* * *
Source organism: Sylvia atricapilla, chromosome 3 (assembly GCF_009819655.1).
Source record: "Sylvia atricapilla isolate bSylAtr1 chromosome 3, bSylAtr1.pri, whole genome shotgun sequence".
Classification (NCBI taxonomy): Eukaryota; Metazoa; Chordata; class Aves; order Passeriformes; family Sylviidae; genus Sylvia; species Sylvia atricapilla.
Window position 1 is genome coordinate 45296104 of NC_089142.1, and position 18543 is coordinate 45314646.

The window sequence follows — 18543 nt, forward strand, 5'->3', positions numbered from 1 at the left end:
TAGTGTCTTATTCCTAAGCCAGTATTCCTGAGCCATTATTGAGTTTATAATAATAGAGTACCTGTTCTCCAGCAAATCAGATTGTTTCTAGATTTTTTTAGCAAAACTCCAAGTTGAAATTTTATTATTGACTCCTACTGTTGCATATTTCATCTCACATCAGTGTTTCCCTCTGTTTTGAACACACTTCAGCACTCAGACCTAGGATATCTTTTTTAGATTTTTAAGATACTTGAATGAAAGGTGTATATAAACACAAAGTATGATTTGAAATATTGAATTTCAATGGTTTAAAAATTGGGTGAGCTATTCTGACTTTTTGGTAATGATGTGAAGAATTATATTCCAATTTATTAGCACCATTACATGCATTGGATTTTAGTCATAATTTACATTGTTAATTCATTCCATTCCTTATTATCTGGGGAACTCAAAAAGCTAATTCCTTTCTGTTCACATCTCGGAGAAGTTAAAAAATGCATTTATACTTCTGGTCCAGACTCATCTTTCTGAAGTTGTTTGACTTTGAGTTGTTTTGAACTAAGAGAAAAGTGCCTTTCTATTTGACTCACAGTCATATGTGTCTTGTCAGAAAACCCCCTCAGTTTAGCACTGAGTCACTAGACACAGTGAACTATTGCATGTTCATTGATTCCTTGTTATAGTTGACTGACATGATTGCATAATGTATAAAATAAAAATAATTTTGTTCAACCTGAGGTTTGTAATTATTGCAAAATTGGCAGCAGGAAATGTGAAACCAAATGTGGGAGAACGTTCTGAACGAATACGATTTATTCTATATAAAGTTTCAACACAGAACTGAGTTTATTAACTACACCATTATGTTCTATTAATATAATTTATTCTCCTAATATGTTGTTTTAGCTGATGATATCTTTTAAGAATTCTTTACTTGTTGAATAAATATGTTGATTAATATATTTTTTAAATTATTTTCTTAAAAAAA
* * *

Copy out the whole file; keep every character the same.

Source organism: Sylvia atricapilla, chromosome 3 (assembly GCF_009819655.1).
Source record: "Sylvia atricapilla isolate bSylAtr1 chromosome 3, bSylAtr1.pri, whole genome shotgun sequence".
Classification (NCBI taxonomy): Eukaryota; Metazoa; Chordata; class Aves; order Passeriformes; family Sylviidae; genus Sylvia; species Sylvia atricapilla.
Window position 1 is genome coordinate 45296104 of NC_089142.1, and position 18543 is coordinate 45314646.

The window sequence follows — 18543 nt, forward strand, 5'->3', positions numbered from 1 at the left end:
TAGTGTCTTATTCCTAAGCCAGTATTCCTGAGCCATTATTGAGTTTATAATAATAGAGTACCTGTTCTCCAGCAAATCAGATTGTTTCTAGATTTTTTTAGCAAAACTCCAAGTTGAAATTTTATTATTGACTCCTACTGTTGCATATTTCATCTCACATCAGTGTTTCCCTCTGTTTTGAACACACTTCAGCACTCAGACCTAGGATATCTTTTTTAGATTTTTAAGATACTTGAATGAAAGGTGTATATAAACACAAAGTATGATTTGAAATATTGAATTTCAATGGTTTAAAAATTGGGTGAGCTATTCTGACTTTTTGGTAATGATGTGAAGAATTATATTCCAATTTATTAGCACCATTACATGCATTGGATTTTAGTCATAATTTACATTGTTAATTCATTCCATTCCTTATTATCTGGGGAACTCAAAAAGCTAATTCCTTTCTGTTCACATCTCGGAGAAGTTAAAAAATGCATTTATACTTCTGGTCCAGACTCATCTTTCTGAAGTTGTTTGACTTTGAGTTGTTTTGAACTAAGAGAAAAGTGCCTTTCTATTTGACTCACAGTCATATGTGTCTTGTCAGAAAACCCCCTCAGTTTAGCACTGAGTCACTAGACACAGTGAACTATTGCATGTTCATTGATTCCTTGTTATAGTTGACTGACATGATTGCATAATGTATAAAATAAAAATAATTTTGTTCAACCTGAGGTTTGTAATTATTGCAAAATTGGCAGCAGGAAATGTGAAACCAAATGTGGGAGAACGTTCTGAACGAATACGATTTATTCTATATAAAGTTTCAACACAGAACTGAGTTTATTAACTACACCATTATGTTCTATTAATATAATTTATTCTCCTAATATGTTGTTTTAGCTGATGATATCTTTTAAGAATTCTTTACTTGTTGAATAAATATGTTGATTAATATATTTTTTAAATTATTTTCTTAAAAAAA